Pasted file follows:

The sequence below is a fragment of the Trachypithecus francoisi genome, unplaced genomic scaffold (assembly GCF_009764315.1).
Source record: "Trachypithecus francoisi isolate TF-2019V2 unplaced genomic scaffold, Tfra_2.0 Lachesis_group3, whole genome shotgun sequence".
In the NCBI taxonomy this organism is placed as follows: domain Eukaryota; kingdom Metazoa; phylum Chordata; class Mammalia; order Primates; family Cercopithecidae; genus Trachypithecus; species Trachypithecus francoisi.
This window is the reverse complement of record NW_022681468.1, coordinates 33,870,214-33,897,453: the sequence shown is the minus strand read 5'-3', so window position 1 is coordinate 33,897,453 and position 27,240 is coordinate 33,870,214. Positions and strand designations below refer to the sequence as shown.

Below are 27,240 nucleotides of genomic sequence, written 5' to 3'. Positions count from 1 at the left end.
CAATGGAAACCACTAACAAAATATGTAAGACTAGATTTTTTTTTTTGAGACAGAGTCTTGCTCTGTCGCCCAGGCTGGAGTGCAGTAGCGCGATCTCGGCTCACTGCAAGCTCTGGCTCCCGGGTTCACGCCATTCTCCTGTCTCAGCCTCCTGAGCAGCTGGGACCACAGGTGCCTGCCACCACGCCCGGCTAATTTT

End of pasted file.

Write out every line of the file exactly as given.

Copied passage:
The sequence below is a fragment of the Trachypithecus francoisi genome, unplaced genomic scaffold (assembly GCF_009764315.1).
Source record: "Trachypithecus francoisi isolate TF-2019V2 unplaced genomic scaffold, Tfra_2.0 Lachesis_group3, whole genome shotgun sequence".
In the NCBI taxonomy this organism is placed as follows: domain Eukaryota; kingdom Metazoa; phylum Chordata; class Mammalia; order Primates; family Cercopithecidae; genus Trachypithecus; species Trachypithecus francoisi.
This window is the reverse complement of record NW_022681468.1, coordinates 33,870,214-33,897,453: the sequence shown is the minus strand read 5'-3', so window position 1 is coordinate 33,897,453 and position 27,240 is coordinate 33,870,214. Positions and strand designations below refer to the sequence as shown.

Below are 27,240 nucleotides of genomic sequence, written 5' to 3'. Positions count from 1 at the left end.
CAATGGAAACCACTAACAAAATATGTAAGACTAGATTTTTTTTTTTGAGACAGAGTCTTGCTCTGTCGCCCAGGCTGGAGTGCAGTAGCGCGATCTCGGCTCACTGCAAGCTCTGGCTCCCGGGTTCACGCCATTCTCCTGTCTCAGCCTCCTGAGCAGCTGGGACCACAGGTGCCTGCCACCACGCCCGGCTAATTTT